20 August 2013, Harare – Wheat farmers in Zimbabwe have expressed concern over the increased load shedding by national power utility Zesa Holdings over the past two weeks which is threatening the expected harvest of about nearly 30 000 tonnes from about 4 500 hectares of wheat planted this season, a senior farmer organisation official has said.
Zimbabwe Farmers’ Union second vice president Mr Berean Mukwende said members of his organisation, especially those in Mashonaland West, East and Central provinces, are now worried that their crop will not give them any meaningful yield due to erratic power supplies.
“Our members have been calling us expressing concern over the sudden increase in load shedding which they say is now on a daily basis and this has affected their irrigation patterns which is very critical at this stage of the crop,” he said.
Mr Mukwende added that the early crop is now at the grain filling stage while the late crop is now at the booting stage and both stages require a lot of water and failure to get the required amount of water will be detrimental to the crop.
“This is a very critical stage for the crop because in August temperatures begin to rise while both the early and late crops are at stages that require the most water, massive power cuts can only be catalyst for poor yields as this affects farmers’ irrigation programmes,” added Mr Mukwende. He warned that the expected yield of around 5,5 tonnes per hectare might actually go down to as little as about 1 tonne per hectare if the situation did not improve as a matter of urgency.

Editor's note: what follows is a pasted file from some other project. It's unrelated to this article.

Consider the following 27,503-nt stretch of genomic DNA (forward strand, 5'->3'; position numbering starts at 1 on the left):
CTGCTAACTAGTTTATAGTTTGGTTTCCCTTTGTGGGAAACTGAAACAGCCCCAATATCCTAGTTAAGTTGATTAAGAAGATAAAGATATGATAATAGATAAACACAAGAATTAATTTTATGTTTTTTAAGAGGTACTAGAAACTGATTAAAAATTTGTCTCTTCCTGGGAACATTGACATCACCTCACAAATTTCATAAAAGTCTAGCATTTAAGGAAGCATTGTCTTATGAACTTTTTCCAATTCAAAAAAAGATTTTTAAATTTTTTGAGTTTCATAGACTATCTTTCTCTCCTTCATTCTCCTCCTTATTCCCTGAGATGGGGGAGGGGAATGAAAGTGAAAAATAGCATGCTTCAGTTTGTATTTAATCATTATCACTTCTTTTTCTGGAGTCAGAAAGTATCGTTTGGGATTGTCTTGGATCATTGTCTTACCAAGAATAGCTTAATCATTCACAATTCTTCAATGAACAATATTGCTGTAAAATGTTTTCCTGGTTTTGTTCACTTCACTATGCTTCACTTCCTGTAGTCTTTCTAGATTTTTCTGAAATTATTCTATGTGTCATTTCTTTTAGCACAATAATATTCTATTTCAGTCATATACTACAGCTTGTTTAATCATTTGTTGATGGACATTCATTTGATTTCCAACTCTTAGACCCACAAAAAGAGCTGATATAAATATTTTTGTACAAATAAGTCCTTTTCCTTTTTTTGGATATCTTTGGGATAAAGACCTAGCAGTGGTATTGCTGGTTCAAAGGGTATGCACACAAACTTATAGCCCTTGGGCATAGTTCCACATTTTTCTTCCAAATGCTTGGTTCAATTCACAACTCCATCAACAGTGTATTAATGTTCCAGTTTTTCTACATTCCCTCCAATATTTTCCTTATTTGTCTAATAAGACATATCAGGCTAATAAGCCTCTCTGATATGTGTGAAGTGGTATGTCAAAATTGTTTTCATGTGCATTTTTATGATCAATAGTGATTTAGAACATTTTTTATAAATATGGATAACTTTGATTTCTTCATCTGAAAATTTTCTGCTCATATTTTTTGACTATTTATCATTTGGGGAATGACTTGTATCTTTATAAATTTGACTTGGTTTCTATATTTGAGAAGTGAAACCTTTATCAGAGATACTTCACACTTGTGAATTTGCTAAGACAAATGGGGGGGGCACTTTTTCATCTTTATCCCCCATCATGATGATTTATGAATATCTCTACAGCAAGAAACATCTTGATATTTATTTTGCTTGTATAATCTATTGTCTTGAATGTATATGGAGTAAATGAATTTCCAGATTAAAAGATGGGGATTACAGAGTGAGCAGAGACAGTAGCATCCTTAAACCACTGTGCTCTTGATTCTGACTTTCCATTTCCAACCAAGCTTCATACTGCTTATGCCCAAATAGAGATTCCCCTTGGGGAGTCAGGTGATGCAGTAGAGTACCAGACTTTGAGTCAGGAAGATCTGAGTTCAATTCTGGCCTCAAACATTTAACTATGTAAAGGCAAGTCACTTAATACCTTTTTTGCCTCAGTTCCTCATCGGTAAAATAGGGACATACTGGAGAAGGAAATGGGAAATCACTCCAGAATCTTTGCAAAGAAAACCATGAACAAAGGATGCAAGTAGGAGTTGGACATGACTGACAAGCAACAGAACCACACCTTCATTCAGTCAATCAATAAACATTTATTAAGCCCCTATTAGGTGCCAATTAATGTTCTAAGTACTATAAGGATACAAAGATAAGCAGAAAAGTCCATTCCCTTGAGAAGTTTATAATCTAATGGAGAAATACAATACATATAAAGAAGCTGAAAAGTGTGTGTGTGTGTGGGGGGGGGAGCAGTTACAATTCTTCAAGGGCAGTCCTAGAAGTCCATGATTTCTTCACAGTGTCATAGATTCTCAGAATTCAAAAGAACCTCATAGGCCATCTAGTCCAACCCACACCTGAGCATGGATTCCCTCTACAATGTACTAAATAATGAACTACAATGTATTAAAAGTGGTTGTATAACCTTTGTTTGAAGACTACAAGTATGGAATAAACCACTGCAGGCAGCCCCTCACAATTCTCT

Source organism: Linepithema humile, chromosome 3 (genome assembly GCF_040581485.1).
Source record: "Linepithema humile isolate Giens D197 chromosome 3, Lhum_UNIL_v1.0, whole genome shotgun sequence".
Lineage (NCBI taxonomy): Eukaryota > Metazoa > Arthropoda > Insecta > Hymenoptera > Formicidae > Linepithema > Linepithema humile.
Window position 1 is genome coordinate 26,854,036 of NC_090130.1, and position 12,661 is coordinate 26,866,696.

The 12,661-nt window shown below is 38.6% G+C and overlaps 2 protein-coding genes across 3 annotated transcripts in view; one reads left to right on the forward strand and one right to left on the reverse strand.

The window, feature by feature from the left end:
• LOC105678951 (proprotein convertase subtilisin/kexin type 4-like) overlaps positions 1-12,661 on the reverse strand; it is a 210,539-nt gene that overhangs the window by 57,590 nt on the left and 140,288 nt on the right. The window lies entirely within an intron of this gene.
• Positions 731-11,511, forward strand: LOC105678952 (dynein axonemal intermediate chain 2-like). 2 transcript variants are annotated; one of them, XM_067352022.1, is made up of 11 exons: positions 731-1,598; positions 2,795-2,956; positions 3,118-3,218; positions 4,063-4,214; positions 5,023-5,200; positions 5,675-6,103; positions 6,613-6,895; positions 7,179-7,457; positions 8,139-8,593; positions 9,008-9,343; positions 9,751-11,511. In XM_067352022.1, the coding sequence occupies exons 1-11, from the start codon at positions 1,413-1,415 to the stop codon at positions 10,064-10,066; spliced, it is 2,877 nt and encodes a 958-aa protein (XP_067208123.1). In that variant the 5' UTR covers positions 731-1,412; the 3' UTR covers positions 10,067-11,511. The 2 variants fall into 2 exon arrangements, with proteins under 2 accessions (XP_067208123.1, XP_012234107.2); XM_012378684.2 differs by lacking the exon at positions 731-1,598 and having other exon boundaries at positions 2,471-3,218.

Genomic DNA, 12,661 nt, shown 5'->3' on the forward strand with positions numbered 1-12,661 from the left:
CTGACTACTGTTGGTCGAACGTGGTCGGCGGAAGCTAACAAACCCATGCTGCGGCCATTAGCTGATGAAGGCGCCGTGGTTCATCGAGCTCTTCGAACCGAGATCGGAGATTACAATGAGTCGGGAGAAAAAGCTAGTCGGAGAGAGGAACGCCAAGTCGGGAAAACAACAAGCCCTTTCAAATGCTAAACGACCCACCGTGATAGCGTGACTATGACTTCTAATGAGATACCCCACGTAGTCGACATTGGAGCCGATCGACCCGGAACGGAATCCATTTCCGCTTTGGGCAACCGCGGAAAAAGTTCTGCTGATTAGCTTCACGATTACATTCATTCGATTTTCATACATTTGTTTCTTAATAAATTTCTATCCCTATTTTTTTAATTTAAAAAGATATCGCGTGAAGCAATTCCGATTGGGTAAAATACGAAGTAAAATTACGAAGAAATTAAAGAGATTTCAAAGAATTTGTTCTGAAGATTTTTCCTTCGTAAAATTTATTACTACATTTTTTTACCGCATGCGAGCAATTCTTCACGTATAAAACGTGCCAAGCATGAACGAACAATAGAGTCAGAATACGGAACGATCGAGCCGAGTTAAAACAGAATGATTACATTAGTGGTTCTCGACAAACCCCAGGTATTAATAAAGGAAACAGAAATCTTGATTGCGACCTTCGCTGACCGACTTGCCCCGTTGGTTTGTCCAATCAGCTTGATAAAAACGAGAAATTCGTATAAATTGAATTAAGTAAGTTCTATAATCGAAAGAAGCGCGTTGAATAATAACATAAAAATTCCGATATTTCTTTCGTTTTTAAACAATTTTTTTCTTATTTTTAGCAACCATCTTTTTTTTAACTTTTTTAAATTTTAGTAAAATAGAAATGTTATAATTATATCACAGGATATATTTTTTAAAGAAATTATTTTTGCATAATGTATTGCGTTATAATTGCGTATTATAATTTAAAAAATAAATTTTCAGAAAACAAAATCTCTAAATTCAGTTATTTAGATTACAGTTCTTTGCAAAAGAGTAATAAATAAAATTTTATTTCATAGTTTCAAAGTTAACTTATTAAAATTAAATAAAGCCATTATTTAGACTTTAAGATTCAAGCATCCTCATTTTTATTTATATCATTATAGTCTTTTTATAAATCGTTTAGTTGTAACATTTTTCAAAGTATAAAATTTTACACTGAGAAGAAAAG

Over the past week, Zesa has come under severe criticism from consumers who have been quick to link the increased load shedding to political sabotage as it comes just after the harmonised elections.
In a statement last week, Zesa Holdings dispelled the claims as untrue.
“Zesa Holdings is concerned with the extremely sad and unfortunate reports in the media suggesting that the current load shedding regime is deliberately being undertaken to sabotage the economy. This perception is sadly incorrect,” said Zesa.
Zesa added that during the election period they had requested and received additional electricity support from the Southern African Power Pool but after the elections, imports were subsequently reduced because these utilities needed to undertake maintenance that had been deferred.
They also said the situation is being worsened by depressed reduced imports due to plant maintenance at Mozambique’s Hydro Cahorra Bassa which was expected to be completed by August 15, thereafter supplies were expected to improve provided all the exercises have been dully completed as per plan.
Winter wheat production has over the years suffered from inadequate funding, late availability and disbursement of inputs and erratic power supplies that continue to hamper efforts to get a meaningful harvest.
– The Herald